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Int J Chron Obstruct Pulmon Dis. 2017 Mar 22;12:973-980. doi: 10.2147/COPD.S127336. eCollection 2017.

Measures of bronchodilator response of FEV1, FVC and SVC in a Swedish general population sample aged 50-64 years, the SCAPIS Pilot Study.

Author information

1
Section of Occupational and Environmental Medicine, Institute of Medicine, Sahlgrenska Academy, University of Gothenburg, Gothenburg.
2
Department of Clinical Science, Lund University, Malmö.
3
Division of Medicine/Respiratory Medicine, Department of Public Health and Clinical Medicine, Umeå University, Umeå.
4
Department of Radiology, Institute of Clinical Sciences.
5
Department of Internal Medicine/Lung Medicine, Institute of Medicine, Sahlgrenska Academy, University of Gothenburg, Gothenburg.
6
Department of Respiratory Medicine; Department of Medicine and Health Sciences, Linköping University, Linköping.
7
Respiratory Medicine Unit, Department of Medicine Solna, Centre for Molecular Medicine, Karolinska Institutet, Stockholm.
8
Department of Molecular and Clinical Medicine, Institute of Medicine, Sahlgrenska Academy, University of Gothenburg, Gothenburg.
9
Department of Medical Sciences, Clinical Physiology and Lung, Allergy and Sleep Research, Uppsala University, Uppsala, Sweden.

Abstract

BACKGROUND:

Data are lacking from general population studies on how to define changes in lung function after bronchodilation. This study aimed to analyze different measures of bronchodilator response of forced expiratory volume in 1 second (FEV1), forced vital capacity (FVC) and slow vital capacity (SVC).

MATERIALS AND METHODS:

Data were derived from the Swedish Cardiopulmonary Bioimage Study (SCAPIS) Pilot study. This analysis comprised 1,050 participants aged 50-64 years from the general population. Participants were investigated using a questionnaire, and FEV1, FVC and SVC were recorded before and 15 minutes after inhalation of 400 µg of salbutamol. A bronchodilator response was defined as the relative change from baseline value expressed as the difference in units of percent predicted normal. Predictors of bronchodilator responses were assessed using multiple linear regression models. Airway obstruction was defined as FEV1/FVC ratio below lower limit of normal (LLN) before bronchodilation, and COPD was defined as an FEV1/FVC ratio below LLN after bronchodilation. Physician-diagnosed asthma was defined as an affirmative answer to "Have you ever had asthma diagnosed by a physician?". Asymptomatic never-smokers were defined as those not reporting physician-diagnosed asthma, physician-diagnosed COPD or emphysema, current wheeze or chronic bronchitis and being a lifelong never-smoker.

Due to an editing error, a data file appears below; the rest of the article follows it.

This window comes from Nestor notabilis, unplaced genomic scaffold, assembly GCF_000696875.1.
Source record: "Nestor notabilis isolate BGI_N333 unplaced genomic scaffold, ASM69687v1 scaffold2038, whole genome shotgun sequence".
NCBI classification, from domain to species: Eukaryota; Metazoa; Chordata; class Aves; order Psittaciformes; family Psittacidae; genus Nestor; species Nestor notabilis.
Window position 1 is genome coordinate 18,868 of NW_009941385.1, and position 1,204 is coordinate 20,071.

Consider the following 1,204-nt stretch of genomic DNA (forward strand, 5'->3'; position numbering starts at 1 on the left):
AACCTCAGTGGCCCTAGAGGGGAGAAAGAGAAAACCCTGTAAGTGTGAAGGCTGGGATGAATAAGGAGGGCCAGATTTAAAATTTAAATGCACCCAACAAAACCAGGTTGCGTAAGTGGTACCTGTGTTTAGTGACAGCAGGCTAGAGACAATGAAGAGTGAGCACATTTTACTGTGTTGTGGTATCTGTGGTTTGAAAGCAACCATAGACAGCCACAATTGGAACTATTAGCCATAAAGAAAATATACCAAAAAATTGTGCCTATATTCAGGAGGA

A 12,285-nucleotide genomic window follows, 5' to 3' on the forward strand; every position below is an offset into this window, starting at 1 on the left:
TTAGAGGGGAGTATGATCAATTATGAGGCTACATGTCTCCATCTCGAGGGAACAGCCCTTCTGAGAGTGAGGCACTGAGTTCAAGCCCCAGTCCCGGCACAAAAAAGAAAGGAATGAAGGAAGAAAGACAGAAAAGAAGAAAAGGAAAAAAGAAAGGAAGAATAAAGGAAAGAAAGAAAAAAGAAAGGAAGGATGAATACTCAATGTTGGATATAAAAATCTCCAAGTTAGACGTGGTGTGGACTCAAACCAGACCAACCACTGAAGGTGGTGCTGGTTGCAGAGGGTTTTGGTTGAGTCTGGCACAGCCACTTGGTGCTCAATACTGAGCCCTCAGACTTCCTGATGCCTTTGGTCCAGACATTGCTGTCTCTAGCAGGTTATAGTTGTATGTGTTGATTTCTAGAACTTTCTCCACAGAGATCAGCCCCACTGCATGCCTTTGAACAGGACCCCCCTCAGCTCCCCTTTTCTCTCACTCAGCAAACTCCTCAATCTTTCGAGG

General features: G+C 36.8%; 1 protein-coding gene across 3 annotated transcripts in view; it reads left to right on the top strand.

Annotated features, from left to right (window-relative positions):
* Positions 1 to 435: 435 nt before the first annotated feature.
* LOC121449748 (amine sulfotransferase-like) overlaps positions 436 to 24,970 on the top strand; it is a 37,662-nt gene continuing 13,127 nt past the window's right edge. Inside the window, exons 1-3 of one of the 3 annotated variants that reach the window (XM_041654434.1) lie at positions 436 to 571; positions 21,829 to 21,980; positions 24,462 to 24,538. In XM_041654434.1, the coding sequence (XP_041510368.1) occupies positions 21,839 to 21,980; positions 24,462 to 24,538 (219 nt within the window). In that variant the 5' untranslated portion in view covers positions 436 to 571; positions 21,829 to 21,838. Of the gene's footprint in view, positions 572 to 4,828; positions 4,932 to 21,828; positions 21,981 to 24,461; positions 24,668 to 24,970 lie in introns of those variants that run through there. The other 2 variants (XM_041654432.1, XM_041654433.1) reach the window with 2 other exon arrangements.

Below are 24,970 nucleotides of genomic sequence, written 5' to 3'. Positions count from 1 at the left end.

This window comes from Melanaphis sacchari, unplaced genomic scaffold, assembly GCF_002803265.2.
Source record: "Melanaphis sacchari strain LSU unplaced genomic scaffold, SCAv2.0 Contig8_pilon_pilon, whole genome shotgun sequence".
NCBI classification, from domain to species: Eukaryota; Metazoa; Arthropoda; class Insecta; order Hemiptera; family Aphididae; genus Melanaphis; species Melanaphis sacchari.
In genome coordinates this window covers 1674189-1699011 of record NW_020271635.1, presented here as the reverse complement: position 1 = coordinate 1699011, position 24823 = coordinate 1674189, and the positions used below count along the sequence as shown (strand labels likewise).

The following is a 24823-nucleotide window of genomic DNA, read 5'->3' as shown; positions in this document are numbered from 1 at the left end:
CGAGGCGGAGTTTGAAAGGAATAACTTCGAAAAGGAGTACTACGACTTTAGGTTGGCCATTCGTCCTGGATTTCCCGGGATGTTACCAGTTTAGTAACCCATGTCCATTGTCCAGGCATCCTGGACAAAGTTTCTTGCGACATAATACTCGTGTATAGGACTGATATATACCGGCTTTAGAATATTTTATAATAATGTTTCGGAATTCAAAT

RESULTS:

Among all subjects, the greatest bronchodilator responses (FEV1, FVC and SVC) were found in subjects with asthma or COPD. The upper 95th percentile of bronchodilator responses in asymptomatic never-smokers was 8.7% for FEV1, 4.2% for FVC and 5.0% for SVC. The bronchodilator responses were similar between men and women. In a multiple linear regression model comprising all asymptomatic never-smokers, the bronchodilator response of FEV1 was significantly associated with airway obstruction and height.

CONCLUSION:

When the bronchodilator response in asymptomatic never-smokers is reported as the difference in units of predicted normal, significant reversibility of FEV1, FVC and SVC to bronchodilators is ~9%, 4% and 5%, respectively.

KEYWORDS:

COPD; epidemiology; reversibility; spirometry

PMID:
28356729
PMCID:
PMC5367735
DOI:
10.2147/COPD.S127336
[Indexed for MEDLINE]
Free PMC Article

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